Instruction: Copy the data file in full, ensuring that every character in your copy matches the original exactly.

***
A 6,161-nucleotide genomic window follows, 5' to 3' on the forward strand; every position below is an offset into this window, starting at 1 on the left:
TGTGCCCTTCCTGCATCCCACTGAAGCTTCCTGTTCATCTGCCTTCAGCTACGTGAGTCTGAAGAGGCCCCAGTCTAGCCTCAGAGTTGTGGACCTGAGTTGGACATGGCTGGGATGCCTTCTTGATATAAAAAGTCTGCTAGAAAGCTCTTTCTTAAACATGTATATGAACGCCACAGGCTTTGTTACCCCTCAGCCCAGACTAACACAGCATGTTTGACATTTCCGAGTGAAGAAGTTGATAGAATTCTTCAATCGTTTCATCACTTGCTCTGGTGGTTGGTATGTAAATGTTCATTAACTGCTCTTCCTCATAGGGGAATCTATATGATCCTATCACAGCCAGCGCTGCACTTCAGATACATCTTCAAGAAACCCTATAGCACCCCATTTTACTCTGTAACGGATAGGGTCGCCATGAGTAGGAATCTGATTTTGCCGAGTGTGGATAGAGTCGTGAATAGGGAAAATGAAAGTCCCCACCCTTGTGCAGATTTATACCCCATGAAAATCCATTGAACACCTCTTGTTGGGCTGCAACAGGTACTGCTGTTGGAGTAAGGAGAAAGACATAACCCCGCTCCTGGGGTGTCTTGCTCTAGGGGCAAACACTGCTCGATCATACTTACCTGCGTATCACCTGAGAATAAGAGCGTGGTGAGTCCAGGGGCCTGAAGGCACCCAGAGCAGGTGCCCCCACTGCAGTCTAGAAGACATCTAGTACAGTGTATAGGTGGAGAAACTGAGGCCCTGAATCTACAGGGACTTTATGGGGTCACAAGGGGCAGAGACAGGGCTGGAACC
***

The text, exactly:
A 6,161-nucleotide genomic window follows, 5' to 3' on the forward strand; every position below is an offset into this window, starting at 1 on the left:
TGTGCCCTTCCTGCATCCCACTGAAGCTTCCTGTTCATCTGCCTTCAGCTACGTGAGTCTGAAGAGGCCCCAGTCTAGCCTCAGAGTTGTGGACCTGAGTTGGACATGGCTGGGATGCCTTCTTGATATAAAAAGTCTGCTAGAAAGCTCTTTCTTAAACATGTATATGAACGCCACAGGCTTTGTTACCCCTCAGCCCAGACTAACACAGCATGTTTGACATTTCCGAGTGAAGAAGTTGATAGAATTCTTCAATCGTTTCATCACTTGCTCTGGTGGTTGGTATGTAAATGTTCATTAACTGCTCTTCCTCATAGGGGAATCTATATGATCCTATCACAGCCAGCGCTGCACTTCAGATACATCTTCAAGAAACCCTATAGCACCCCATTTTACTCTGTAACGGATAGGGTCGCCATGAGTAGGAATCTGATTTTGCCGAGTGTGGATAGAGTCGTGAATAGGGAAAATGAAAGTCCCCACCCTTGTGCAGATTTATACCCCATGAAAATCCATTGAACACCTCTTGTTGGGCTGCAACAGGTACTGCTGTTGGAGTAAGGAGAAAGACATAACCCCGCTCCTGGGGTGTCTTGCTCTAGGGGCAAACACTGCTCGATCATACTTACCTGCGTATCACCTGAGAATAAGAGCGTGGTGAGTCCAGGGGCCTGAAGGCACCCAGAGCAGGTGCCCCCACTGCAGTCTAGAAGACATCTAGTACAGTGTATAGGTGGAGAAACTGAGGCCCTGAATCTACAGGGACTTTATGGGGTCACAAGGGGCAGAGACAGGGCTGGAACC